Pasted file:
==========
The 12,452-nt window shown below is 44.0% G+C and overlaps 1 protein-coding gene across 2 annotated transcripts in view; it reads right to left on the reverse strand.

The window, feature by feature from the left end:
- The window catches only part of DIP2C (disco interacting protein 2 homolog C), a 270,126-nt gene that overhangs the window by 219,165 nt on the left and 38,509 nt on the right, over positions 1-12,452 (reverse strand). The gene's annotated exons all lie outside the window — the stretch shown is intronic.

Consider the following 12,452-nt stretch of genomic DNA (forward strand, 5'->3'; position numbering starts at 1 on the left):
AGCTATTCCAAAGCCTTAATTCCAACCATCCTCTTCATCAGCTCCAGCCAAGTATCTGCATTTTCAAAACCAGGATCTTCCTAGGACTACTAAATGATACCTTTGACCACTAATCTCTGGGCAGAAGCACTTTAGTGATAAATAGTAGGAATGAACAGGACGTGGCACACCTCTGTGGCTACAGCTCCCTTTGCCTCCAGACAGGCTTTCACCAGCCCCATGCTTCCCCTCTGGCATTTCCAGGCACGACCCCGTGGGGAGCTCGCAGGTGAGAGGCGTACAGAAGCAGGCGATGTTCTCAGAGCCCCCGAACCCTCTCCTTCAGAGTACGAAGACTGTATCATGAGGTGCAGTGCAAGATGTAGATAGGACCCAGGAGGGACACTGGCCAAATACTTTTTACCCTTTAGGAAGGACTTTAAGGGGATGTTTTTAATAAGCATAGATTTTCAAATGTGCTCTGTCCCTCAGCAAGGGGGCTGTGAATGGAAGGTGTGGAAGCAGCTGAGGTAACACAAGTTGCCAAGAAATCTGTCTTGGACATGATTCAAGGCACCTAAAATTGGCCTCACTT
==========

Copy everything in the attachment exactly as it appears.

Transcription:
The 12,452-nt window shown below is 44.0% G+C and overlaps 1 protein-coding gene across 2 annotated transcripts in view; it reads right to left on the reverse strand.

The window, feature by feature from the left end:
- The window catches only part of DIP2C (disco interacting protein 2 homolog C), a 270,126-nt gene that overhangs the window by 219,165 nt on the left and 38,509 nt on the right, over positions 1-12,452 (reverse strand). The gene's annotated exons all lie outside the window — the stretch shown is intronic.

Consider the following 12,452-nt stretch of genomic DNA (forward strand, 5'->3'; position numbering starts at 1 on the left):
AGCTATTCCAAAGCCTTAATTCCAACCATCCTCTTCATCAGCTCCAGCCAAGTATCTGCATTTTCAAAACCAGGATCTTCCTAGGACTACTAAATGATACCTTTGACCACTAATCTCTGGGCAGAAGCACTTTAGTGATAAATAGTAGGAATGAACAGGACGTGGCACACCTCTGTGGCTACAGCTCCCTTTGCCTCCAGACAGGCTTTCACCAGCCCCATGCTTCCCCTCTGGCATTTCCAGGCACGACCCCGTGGGGAGCTCGCAGGTGAGAGGCGTACAGAAGCAGGCGATGTTCTCAGAGCCCCCGAACCCTCTCCTTCAGAGTACGAAGACTGTATCATGAGGTGCAGTGCAAGATGTAGATAGGACCCAGGAGGGACACTGGCCAAATACTTTTTACCCTTTAGGAAGGACTTTAAGGGGATGTTTTTAATAAGCATAGATTTTCAAATGTGCTCTGTCCCTCAGCAAGGGGGCTGTGAATGGAAGGTGTGGAAGCAGCTGAGGTAACACAAGTTGCCAAGAAATCTGTCTTGGACATGATTCAAGGCACCTAAAATTGGCCTCACTT